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Andreotti says Ambrosoli 'was asking for it'

Statesman sparks storm with remark on Sindona's liquidator

09 September, 16:16
Andreotti says Ambrosoli 'was asking for it'

(ANSA) - Rome, September 9 - Italian elder statesman Giulio Andreotti unleashed a storm of criticism Thursday when he said a widely regarded hero murdered while liquidating a Mafia-linked financier's assets in the 1970s had brought it on himself. In an interview for a TV programme on the affair, Andreotti, 91, said "I don't want to fill in for the police but certainly (Giorgio Ambrosoli) was someone who 'was asking for it".

Ambrosoli, 46, was murdered outside his house in July 1979 by a Mafia hitman commissioned by Michele Sindona, a Sicilian banker whose empire was crumbling amid speculation the Mafia was calling in favours and debts.

Previously Sindona had been a high-flying financier whose activities on the foreign-exchange market prompted Andreotti to dub him "the saviour of the lira".

Sindona died of a poisoned cup of coffee in jail in 1986, after being convicted on several counts of fraudulent bankruptcy and Ambrosoli's murder.

Ambrosoli had continued digging into Sindona's affairs despite several death threats.

Posthumously awarded a medal for civic heroism, he has had piazzas named after him and was commemorated in a 1995 biopic entitled A Middle-Class Hero, directed by Michele Placido.

Most of the criticism of Andreotti's surprising remark used this description of Ambrosoli.

Emanuele Fiano, law-and-order pointman for the centre-left Democratic Party (PD), said Andreotti's "very serious statements take us back to terrible years". "For us, Ambrosoli remains the middle-class hero who didn't bow down to anyone.

"We could do with his example in today's Italy. The words of life Senator Andreotti are the worst reminder of those Italian powers, which Andreotti was a part of, that left Ambrosoli alone in a just and tragic battle".

Former PD chief and ex-culture minister Walter Veltroni called Andreotti's remarks "incredible".

The spokesman for ex-graftbuster Antonio Di Pietro's Italy of Values (IdV) party, Leoluca Orlando, called Ambrosoli "a true middle-class hero" and added: "With just one phrase, (Andreotti) smeared the memory of brave Giorgio Ambrosoli, murdered because of his honesty, the same honesty of all the honest citizens and servants of the State who lost their lives because they refused to compromise". For the ruling centre-right coalition, Interior Undersecretary Alfredo Mantovano called Andreotti's take on the incident "surprising".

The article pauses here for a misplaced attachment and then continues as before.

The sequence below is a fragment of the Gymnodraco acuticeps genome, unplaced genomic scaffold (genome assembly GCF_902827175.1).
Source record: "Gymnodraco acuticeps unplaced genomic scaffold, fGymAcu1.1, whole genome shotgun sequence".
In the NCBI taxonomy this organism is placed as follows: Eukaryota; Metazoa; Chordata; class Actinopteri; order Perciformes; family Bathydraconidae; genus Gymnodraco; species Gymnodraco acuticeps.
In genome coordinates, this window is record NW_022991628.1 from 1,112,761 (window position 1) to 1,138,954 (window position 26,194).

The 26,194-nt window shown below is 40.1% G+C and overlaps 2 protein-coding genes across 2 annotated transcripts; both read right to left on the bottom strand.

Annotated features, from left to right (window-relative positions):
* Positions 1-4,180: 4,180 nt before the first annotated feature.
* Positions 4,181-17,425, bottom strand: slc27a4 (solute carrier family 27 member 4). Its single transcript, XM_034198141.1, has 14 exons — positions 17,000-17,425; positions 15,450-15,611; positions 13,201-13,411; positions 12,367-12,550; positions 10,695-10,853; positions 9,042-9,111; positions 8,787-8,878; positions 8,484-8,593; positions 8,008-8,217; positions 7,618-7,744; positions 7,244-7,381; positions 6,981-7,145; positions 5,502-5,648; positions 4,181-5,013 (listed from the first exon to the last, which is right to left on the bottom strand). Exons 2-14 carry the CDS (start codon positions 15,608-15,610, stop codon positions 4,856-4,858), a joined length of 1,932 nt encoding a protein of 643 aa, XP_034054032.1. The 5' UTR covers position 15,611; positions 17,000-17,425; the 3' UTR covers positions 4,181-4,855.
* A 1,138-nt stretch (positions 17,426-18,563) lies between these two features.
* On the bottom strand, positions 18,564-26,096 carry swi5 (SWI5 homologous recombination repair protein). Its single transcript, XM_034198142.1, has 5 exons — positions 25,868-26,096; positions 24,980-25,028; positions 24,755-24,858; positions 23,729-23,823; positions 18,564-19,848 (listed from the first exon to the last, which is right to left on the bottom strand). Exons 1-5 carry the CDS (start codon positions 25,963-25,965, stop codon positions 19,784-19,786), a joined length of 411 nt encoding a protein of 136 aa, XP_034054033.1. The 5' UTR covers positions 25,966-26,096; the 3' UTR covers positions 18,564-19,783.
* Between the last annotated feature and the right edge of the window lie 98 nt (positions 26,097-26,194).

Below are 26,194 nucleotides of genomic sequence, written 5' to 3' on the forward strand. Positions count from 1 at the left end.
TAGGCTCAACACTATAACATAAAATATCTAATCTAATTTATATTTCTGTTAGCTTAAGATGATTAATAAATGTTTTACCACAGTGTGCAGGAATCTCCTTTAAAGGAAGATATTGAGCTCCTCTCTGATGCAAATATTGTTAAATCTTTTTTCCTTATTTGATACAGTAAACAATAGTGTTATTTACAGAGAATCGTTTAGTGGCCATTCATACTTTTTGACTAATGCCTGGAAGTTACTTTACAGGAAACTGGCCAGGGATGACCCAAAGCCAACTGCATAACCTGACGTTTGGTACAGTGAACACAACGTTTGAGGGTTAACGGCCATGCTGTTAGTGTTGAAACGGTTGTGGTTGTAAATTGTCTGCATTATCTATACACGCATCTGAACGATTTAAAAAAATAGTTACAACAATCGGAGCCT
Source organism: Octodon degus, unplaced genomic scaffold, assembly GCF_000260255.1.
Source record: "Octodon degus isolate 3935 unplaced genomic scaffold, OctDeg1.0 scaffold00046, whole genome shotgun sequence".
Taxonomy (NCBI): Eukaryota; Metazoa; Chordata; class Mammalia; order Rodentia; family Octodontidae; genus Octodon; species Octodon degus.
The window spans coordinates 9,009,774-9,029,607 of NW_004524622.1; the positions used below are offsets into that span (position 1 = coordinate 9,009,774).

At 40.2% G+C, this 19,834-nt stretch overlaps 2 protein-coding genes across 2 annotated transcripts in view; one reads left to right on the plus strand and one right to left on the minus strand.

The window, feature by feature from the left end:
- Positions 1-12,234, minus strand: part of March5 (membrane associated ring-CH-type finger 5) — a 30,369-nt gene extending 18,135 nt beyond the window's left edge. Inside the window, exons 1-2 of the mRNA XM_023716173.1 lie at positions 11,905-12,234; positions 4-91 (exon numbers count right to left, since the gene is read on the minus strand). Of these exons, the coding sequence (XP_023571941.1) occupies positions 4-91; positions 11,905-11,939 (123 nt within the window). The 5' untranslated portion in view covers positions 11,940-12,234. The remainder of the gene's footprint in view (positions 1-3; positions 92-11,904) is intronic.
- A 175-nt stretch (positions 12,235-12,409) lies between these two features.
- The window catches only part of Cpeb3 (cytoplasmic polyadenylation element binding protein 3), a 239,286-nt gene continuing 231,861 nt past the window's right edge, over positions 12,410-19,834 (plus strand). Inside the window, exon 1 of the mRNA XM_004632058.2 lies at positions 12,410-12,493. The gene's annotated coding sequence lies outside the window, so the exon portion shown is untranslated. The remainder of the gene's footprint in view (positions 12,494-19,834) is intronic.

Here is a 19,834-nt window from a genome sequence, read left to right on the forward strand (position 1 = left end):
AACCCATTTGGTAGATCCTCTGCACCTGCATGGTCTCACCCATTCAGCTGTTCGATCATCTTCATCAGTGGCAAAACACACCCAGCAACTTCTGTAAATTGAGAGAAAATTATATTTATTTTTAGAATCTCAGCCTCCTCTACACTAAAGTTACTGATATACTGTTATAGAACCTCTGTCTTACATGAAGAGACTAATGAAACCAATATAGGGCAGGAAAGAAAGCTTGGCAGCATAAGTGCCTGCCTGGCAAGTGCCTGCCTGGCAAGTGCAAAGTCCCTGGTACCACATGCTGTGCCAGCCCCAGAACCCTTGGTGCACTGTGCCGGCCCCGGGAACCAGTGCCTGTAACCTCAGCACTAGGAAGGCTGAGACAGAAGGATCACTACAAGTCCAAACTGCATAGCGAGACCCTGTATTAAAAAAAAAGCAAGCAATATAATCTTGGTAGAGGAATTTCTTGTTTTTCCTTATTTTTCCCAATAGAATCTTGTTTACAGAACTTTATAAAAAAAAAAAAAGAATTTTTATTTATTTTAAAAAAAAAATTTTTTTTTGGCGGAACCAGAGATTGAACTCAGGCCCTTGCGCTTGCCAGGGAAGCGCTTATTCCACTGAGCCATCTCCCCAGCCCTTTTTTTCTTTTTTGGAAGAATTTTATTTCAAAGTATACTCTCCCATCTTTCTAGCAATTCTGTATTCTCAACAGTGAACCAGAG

"It is surprising that 30 years after the fact Andreotti continues to show he is closer to Sindona than to Ambrosoli," he said. Ambrosoli's son Umberto, quizzed by ANSA, was more composed in his reaction.

"I think the remark doesn't need any comment. It speaks for itself.

"I don't know if Senator Andreotti's words represent the prevailing school of thought. I, frankly, have the opposite impression.

"The economic and financial world learned from that affair to change things while the political world doesn't seem to have done so".

ANDREOTTI 'SORRY'.

But the overall reaction was so strong that it spurred Andreotti to issue an apology, claiming he had been misinterpreted.

"I'm very sorry that an expression in Roman dialect caused a serious misunderstanding of my assessment of the tragic circumstances of Ambrosoli's death," Andreotti said in a statement.

"I was referring to the grave risks Ambrosoli had consciously exposed himself to," he said.

Seven-time premier Andreotti was convicted and then cleared of helping the Mafia but the 2004 acquittal verdict said he stopped working with the Mob in 1980.

The appeals court said any pre-1980 crimes were covered by the statute of limitations.

During the trial, prosecutors detailed Andreotti's extraordinary defence of Sindona and the pressure he put on the Bank of Italy to try to bail out the banker's Banca Privata Italiana.

Prosecutors said Andreotti went on defending Sindona even when "reasons of decency might have advised him not to".

The prosecutor told the jury this could only be explained by the fact that both men were tied to the Mafia.

Andreotti again refused to condemn Sindona in other remarks to the TV programme, to be aired on state broadcaster RAI Thursday evening.

"I tried to see things objectively. I was never a pro-Sindona advocate but I never thought he was the devil incarnate.

"His international activities showed a financial and economic competence which gave him cards others didn't have. If there was no reason to be hostile to him, you could only speak well of him".

During the final part of his career Sindona was also linked to Roberto Calvi, another Mafia-tied banker whose body was found hanging under London's Blackfriars Bridge in 1982.

Calvi had been nicknamed God's Banker because of his links with the Vatican Bank.

photo: Andreotti

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